REVIEW: “The Christian’s Career Journey: Finding the Job God Designed for You”

Susan Britton Whitcomb (JIST Works), 308 pages

If there’s but one word to describe Susan Britton Whitcomb’s discourse, it’s detail.
Other reviewers offer apt words of assessment like biblical, inspirational, interesting, invaluable, practical, helpful and a must-read. But the overarching descriptor of “The Christian’s Career Journey” is detailed. Readers will benefit from the insights and expertise that have earned Whitcomb top-rank among her peers, and will have at their fingertips one of the most complete job search guides with a Christian perspective to be found.

Packed comfortably and completely into 14 chapters, the book is divided in three sections:

? “Responding to the Call”;

? “Creating Your Campaign and Creating Your Career Marketing Documents,” and;

?”Executing Your Job Search.”

Each section is punctuated with sub-topics that educate the reader with in-depth information, and with text boxes offering relevant quips and tips. Also included are what Whitcomb dubs “Pocket Prayers,” which relate directly to the text’s and job-seeker’s objectives. For handy review each chapter concludes with “10 Quick Tips” that provide an overview of the chapter.

Whitcomb devotes the first section, “Responding to the Call,” to make the biblical case that God equips and calls people for specific purposes, and bolsters this position by citing Bible passages regarding 10 persons God called upon himself for significant tasks. She also posits, however, that God is initially more interested in one’s availability than ability. Significant to her position is what she notes are God’s four purposes for work, three of which are: a faith-growing experience, training to increase one’s capacity and influence, and the opportunity to reflect God’s image.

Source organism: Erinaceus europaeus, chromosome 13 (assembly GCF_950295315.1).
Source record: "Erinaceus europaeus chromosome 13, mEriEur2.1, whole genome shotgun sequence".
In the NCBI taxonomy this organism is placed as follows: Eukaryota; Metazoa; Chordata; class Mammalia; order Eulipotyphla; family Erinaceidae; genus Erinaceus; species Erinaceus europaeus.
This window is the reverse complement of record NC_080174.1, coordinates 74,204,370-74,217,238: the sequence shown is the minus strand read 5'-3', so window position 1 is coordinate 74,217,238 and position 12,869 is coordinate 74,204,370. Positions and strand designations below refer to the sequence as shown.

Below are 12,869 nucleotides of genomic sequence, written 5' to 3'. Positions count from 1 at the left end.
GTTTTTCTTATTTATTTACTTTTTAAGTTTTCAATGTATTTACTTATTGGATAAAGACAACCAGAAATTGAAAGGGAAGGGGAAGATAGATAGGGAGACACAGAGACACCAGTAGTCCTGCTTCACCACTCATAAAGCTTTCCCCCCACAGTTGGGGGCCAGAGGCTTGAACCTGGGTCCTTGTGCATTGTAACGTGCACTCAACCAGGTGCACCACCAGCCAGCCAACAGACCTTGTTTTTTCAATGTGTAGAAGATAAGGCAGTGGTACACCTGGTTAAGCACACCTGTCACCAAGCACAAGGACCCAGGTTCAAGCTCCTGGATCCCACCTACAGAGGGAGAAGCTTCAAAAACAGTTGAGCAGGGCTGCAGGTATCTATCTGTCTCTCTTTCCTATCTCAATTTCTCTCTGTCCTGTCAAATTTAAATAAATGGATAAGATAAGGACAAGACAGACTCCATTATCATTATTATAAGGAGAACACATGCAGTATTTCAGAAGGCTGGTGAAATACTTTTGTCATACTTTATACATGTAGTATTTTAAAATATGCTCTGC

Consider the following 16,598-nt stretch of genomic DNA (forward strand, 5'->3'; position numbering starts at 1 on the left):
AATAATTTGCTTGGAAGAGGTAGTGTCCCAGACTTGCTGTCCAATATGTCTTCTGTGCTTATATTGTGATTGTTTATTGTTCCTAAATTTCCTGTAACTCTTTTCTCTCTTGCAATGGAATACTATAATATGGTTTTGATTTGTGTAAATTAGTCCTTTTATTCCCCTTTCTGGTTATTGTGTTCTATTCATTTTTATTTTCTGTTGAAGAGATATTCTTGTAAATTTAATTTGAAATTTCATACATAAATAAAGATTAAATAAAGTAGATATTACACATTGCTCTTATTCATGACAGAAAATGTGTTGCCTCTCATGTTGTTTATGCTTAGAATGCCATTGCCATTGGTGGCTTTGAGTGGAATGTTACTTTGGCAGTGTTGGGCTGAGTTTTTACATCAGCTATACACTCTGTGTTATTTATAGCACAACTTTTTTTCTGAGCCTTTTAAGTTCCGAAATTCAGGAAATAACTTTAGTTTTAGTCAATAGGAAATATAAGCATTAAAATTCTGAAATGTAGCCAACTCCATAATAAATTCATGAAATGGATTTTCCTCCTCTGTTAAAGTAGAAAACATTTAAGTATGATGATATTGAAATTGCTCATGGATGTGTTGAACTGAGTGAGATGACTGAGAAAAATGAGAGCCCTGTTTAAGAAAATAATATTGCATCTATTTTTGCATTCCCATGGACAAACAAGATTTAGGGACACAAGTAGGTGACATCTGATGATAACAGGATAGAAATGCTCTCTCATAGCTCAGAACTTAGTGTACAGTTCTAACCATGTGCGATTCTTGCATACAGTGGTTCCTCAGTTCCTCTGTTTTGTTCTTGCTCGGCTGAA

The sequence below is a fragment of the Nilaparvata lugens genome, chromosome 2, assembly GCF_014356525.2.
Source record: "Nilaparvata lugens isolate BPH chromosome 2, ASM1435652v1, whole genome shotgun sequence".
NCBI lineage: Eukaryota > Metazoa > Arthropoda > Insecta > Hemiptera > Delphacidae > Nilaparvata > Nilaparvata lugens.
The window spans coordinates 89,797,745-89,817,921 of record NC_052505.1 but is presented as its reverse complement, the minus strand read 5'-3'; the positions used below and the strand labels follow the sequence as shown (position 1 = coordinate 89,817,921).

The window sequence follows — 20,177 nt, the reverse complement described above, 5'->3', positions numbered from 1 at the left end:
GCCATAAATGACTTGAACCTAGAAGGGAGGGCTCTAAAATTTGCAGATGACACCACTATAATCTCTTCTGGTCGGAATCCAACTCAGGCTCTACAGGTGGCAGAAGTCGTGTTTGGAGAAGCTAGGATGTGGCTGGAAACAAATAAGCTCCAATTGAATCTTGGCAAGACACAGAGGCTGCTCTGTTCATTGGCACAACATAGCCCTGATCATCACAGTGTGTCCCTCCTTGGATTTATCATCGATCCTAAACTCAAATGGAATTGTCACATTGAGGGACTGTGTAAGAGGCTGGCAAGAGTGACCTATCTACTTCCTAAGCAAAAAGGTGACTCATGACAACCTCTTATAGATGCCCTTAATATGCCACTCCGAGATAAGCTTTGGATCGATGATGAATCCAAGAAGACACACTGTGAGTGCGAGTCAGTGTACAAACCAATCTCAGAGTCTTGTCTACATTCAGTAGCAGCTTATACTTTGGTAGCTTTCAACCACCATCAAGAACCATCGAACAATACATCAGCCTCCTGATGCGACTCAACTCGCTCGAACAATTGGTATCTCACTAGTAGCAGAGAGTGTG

The second portion of the book provides workable tools to help determine career choices and craft effective job searches. Whitcomb advises how to formulate “SMART” career goals, with SMART as an acronym for Specific, Measurable, Attainable, Relevant and Time-specific.

Of particular interest in this section is Whitcomb’s counsel about creating a career brand, which for the work-a-day Christian starts with Christlikeness. Branding also includes the abilities, attributes and advantages that comprise the job searcher’s desired reputation to be used in self-marketing, and represent the unique combination of skills and competencies that draw premium salaries. Whether planned or impromptu, readers will learn how to communicate their brand effectively and succinctly on paper or in person.

The book’s final section is replete with information on job search strategies, mistakes and misconceptions to avoid, maximizing active and passive job searches and more. Whitcomb doesn’t treat the requisite resume and interview components with tip of the hat. Rather, her pen bears hard on the paper, inking every detail necessary to encourage and equip readers to make each word?whether written or verbal?carry significant weight and count for all it can.

Whitcomb doesn’t shy away from talking about money, but enables readers to cash-in on her five truths of salary negotiations that will spawn strength, confidence, integrity and optimism.

Concluding the book is an appendix listing the contact information of more than two dozen certified career coaches from across the U.S., and a helpful topical index. Before reading the want-ads, read “The Christian’s Career Journey” by Susan Britton Whitcomb.

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